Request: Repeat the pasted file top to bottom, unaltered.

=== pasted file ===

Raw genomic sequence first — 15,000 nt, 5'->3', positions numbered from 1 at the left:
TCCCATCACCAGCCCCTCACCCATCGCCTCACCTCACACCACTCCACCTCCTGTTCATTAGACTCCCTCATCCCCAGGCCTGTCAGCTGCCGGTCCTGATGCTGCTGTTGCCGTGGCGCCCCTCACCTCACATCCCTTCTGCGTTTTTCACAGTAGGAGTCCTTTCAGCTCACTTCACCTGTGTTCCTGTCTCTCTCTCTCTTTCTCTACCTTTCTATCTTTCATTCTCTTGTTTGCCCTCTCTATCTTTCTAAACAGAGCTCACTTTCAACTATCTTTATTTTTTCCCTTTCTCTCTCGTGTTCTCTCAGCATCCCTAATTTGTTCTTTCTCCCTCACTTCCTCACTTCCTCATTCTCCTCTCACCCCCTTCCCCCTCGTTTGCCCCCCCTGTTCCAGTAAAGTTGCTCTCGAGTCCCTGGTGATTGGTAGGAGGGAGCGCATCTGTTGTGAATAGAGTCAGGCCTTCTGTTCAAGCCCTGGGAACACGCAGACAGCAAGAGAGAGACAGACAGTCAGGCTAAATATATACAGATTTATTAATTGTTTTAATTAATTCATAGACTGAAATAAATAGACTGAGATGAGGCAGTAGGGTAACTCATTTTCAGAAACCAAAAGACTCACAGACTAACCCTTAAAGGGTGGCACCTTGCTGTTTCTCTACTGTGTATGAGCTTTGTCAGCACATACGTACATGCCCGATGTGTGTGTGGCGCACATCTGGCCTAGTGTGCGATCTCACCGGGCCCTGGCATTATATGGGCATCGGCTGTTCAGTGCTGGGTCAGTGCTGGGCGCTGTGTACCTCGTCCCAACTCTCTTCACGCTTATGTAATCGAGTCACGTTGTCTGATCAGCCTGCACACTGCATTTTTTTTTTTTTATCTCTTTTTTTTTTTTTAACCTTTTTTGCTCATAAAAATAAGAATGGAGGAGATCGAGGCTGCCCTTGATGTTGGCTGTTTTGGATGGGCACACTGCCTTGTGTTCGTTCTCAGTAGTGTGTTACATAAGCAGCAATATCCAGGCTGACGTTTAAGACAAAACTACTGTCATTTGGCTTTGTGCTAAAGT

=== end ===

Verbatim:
Raw genomic sequence first — 15,000 nt, 5'->3', positions numbered from 1 at the left:
TCCCATCACCAGCCCCTCACCCATCGCCTCACCTCACACCACTCCACCTCCTGTTCATTAGACTCCCTCATCCCCAGGCCTGTCAGCTGCCGGTCCTGATGCTGCTGTTGCCGTGGCGCCCCTCACCTCACATCCCTTCTGCGTTTTTCACAGTAGGAGTCCTTTCAGCTCACTTCACCTGTGTTCCTGTCTCTCTCTCTCTTTCTCTACCTTTCTATCTTTCATTCTCTTGTTTGCCCTCTCTATCTTTCTAAACAGAGCTCACTTTCAACTATCTTTATTTTTTCCCTTTCTCTCTCGTGTTCTCTCAGCATCCCTAATTTGTTCTTTCTCCCTCACTTCCTCACTTCCTCATTCTCCTCTCACCCCCTTCCCCCTCGTTTGCCCCCCCTGTTCCAGTAAAGTTGCTCTCGAGTCCCTGGTGATTGGTAGGAGGGAGCGCATCTGTTGTGAATAGAGTCAGGCCTTCTGTTCAAGCCCTGGGAACACGCAGACAGCAAGAGAGAGACAGACAGTCAGGCTAAATATATACAGATTTATTAATTGTTTTAATTAATTCATAGACTGAAATAAATAGACTGAGATGAGGCAGTAGGGTAACTCATTTTCAGAAACCAAAAGACTCACAGACTAACCCTTAAAGGGTGGCACCTTGCTGTTTCTCTACTGTGTATGAGCTTTGTCAGCACATACGTACATGCCCGATGTGTGTGTGGCGCACATCTGGCCTAGTGTGCGATCTCACCGGGCCCTGGCATTATATGGGCATCGGCTGTTCAGTGCTGGGTCAGTGCTGGGCGCTGTGTACCTCGTCCCAACTCTCTTCACGCTTATGTAATCGAGTCACGTTGTCTGATCAGCCTGCACACTGCATTTTTTTTTTTTTATCTCTTTTTTTTTTTTTAACCTTTTTTGCTCATAAAAATAAGAATGGAGGAGATCGAGGCTGCCCTTGATGTTGGCTGTTTTGGATGGGCACACTGCCTTGTGTTCGTTCTCAGTAGTGTGTTACATAAGCAGCAATATCCAGGCTGACGTTTAAGACAAAACTACTGTCATTTGGCTTTGTGCTAAAGT